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Review: Lomography Neptune Lenses (Canon EF Mount Adapted to Sony FE)

Everywhere I went, folks were curious about the unconventional look of the Lomography Neptune Lenses.

When the Lomography Neptune Lenses were announced, I was sort of confused. They are simultaneously some of the weirdest lenses that I’ve ever used and amongst the most beautiful lenses that I’ve ever used. In some ways, I want to liken them to something like Zeiss lenses–except that they’re not as sharp (but you wouldn’t be able to tell unless you pixel peeped), have less contrast, more lens flare that I crave, none of the weather sealing, and they aren’t as fast. But if you really use the Neptune Lenses and simply just incorporate them into the way that you naturally work, you’ll be rewarded with image quality that is incredibly unique, versatile, and that you’re probably going to just get anyway if you sit there and apply some VSCO or RNI film presets to your images. But in this case, you won’t necessarily need to.

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Review: Sigma 24-70mm F2.8 DG OS HSM Art Lens (Canon EF Mount)

The Sigma 24-70mm f2.8 DG OS HSM Art Lens is fantastic: will you trade up for it?

One of the best pieces of news professional working photographers have heard in the lens world could be about the Sigma 24-70mm f2.8 DG OS HSM Art Lens. Unlike many first party options out there, it has optical stabilization built in which helps a lot at weddings, events, for portraits, etc. Those types of photographers will greatly appreciate this addition on top of the already fantastic optics. Speaking of those optics, Sigma has consistently hit the ball out of the park in our reviews, and I’m happy to say they’re pretty much going to do this same thing in this review. But I should warn you that Sigma’s zoom lenses, while good, aren’t their primes. Sigma’s prime lenses are better. So if you want the best of every focal length offered here, you probably won’t be satisfied until you go for their f1.4 primes instead. And like many of those other lenses, you can take the Sigma 24-70mm f2.8 DG OS HSM Art out into the rain due its weather resistance.

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Cleaning Your Camera Lenses With Isopropyl Alcohol and Purosol

Cleaning your camera lenses are an important part of ensuring that they keep working flawlessly and that your picture taking devices are always delivering the best images that they can. Just like a car, computer, television, or mostly any other electronic item your camera needs maintenance–and so too do your lenses. The reasons why are because your camera lenses in particular tend to pick up dust, grease, and other contaminants that can make it not work as well as it did right out of the box.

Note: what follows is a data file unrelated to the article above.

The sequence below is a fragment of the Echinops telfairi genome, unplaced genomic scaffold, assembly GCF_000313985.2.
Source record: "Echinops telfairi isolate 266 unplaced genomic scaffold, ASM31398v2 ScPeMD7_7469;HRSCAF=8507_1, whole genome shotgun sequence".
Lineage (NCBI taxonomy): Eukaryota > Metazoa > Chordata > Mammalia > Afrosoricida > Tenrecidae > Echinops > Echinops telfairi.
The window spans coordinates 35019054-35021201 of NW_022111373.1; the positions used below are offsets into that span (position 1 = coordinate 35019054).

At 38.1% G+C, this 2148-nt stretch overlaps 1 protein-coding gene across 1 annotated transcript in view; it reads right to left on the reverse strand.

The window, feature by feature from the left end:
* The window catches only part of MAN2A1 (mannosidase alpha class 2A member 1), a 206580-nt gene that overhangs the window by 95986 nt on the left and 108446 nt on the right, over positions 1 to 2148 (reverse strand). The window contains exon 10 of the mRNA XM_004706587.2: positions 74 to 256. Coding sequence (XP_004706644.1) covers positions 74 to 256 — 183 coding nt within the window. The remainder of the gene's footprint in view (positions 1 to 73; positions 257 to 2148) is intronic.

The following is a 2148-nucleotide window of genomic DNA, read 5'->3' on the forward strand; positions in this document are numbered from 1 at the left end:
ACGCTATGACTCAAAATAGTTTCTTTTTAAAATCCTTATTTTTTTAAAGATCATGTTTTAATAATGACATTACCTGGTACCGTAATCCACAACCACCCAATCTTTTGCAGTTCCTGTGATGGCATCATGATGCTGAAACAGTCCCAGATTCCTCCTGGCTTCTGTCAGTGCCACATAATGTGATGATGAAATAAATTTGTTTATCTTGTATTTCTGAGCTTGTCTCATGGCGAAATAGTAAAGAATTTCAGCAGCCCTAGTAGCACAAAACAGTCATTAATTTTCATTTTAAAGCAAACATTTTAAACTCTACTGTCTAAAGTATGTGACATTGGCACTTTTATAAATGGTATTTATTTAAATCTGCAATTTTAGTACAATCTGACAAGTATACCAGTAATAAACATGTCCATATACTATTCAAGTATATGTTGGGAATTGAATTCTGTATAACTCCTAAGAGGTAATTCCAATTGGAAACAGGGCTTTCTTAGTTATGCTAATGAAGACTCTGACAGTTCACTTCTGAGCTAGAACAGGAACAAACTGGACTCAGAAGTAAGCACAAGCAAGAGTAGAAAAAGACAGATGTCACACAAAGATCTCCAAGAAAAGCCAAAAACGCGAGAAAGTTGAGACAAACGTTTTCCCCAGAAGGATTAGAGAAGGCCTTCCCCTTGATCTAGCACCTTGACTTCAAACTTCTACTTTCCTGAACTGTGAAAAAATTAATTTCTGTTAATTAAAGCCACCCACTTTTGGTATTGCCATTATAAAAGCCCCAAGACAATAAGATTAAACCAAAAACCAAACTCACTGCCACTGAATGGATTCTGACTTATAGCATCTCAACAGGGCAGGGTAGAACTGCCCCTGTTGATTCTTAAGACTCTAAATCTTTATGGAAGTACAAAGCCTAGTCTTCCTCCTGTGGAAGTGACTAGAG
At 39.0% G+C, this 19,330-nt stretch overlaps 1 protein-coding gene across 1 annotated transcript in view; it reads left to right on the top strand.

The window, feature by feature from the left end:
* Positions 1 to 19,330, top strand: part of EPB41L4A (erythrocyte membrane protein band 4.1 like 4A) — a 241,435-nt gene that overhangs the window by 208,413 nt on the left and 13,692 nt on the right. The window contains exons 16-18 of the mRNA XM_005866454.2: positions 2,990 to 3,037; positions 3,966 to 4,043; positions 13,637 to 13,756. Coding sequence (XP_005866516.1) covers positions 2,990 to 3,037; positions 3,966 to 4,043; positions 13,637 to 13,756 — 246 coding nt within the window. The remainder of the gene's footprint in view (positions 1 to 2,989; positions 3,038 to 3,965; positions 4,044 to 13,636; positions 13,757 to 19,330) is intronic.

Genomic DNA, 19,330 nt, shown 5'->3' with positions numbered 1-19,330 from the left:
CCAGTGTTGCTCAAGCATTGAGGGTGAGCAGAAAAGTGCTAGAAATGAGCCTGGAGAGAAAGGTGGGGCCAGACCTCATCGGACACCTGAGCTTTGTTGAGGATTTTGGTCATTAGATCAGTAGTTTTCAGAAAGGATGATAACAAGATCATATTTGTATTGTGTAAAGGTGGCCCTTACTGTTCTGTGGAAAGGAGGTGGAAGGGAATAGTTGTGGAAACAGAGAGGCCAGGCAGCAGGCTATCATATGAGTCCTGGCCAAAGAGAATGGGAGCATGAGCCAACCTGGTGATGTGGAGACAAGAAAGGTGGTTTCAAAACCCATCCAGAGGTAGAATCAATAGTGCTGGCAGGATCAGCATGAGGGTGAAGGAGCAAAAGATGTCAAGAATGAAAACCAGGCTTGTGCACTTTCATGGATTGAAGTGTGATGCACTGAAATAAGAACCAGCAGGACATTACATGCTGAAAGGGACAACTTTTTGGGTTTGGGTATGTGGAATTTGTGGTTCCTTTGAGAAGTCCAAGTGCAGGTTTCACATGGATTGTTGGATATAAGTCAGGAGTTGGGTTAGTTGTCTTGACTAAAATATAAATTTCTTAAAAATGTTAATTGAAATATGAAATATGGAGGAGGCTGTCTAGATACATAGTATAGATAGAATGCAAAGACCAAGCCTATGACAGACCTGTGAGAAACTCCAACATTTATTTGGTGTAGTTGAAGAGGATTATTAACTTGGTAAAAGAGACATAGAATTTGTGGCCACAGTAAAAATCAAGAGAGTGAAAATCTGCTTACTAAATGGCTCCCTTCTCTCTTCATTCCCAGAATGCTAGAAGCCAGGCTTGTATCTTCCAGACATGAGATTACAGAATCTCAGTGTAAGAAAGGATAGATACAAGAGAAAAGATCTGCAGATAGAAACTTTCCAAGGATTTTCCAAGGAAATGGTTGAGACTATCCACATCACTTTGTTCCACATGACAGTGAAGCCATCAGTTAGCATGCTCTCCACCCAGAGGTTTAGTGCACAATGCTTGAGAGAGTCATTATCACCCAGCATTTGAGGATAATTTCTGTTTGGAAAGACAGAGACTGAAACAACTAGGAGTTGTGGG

So here’s how to fix that.

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Lens Comparison: Sigma 85mm f1.4 EX DG HSM vs Zeiss 85mm f1.4 Milvus

Chris Gampat The Phoblographer Zeiss vs Sigma 85mm comparison test product images (2 of 7)ISO 2501-100 sec at f - 4.0

For many years, Sigma has had an 85mm f1.4 lens for DSLRs that has been very tough to beat. Sony, Canon and Nikon all have great options–but when you consider the affordability of Sigma’s lens combined with just how well it performs, it’s hard to justify anything else. For years, we haven’t had very many third party options to compare to with the exception of the Zeiss Otus and Rokinon. For what it’s worth, the Zeiss Otus 85mm f1.4 has dominated when it comes to image quality–at least when shooting wide open. To be fair, it’s also very costly.

But with the new Zeiss Milvus 85mm f1.4 released, we wanted to see how it compares to Sigma’s. We were rather surprised.

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Lens Comparison: Sigma 35mm f1.4 vs Tamron 35mm f1.8

Chris Gampat The Phoblographer Sigma 35mm f1.4 vs Tamron 35mm f1.8 comparison product images (4 of 4)ISO 2001-40 sec at f - 3.5

Since the announcement of the Tamron 35mm f1.8 Di VC lens, photographers have been asking whether or not this lens is worth it over the Sigma 35mm f1.4 DG HSM–the current king of the lineup. Indeed, we’ve been wondering this for ourselves when the lens came out. Both can deliver great image quality, but one has vibration compensation for those of us that drink way too much coffee and the other has reigned supreme as the king of the 35mm lens game for the past couple of years.

That means that Tamron has had that long to catch up. But did they? We decided to put the two head to head in our very own real world comparison outside of a lab. So what wins in the battle of the Sigma 35mm f1.4 vs Tamron 35mm f1.8?

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The Phoblographer’s Introduction to Basic Lens Maintenance

Chris Gampat The Phoblographer the basics of maintaining a lens (1 of 6)ISO 4001-100 sec at f - 4.5

It’s a very well known fact that lenses are more important than your camera. So ensuring that they’re always in tip top shape is essential, though many people don’t know the very basics of lens maintenance. Depending on how often you use your camera and the types of situations that you shoot in, you should do some basic lens cleaning once a week to once a month. We’ll let you decide, but keep in mind that if you’re using your camera and lenses to bring in all your income, maintenance should be done often.

Here are tips for basic lens maintenance.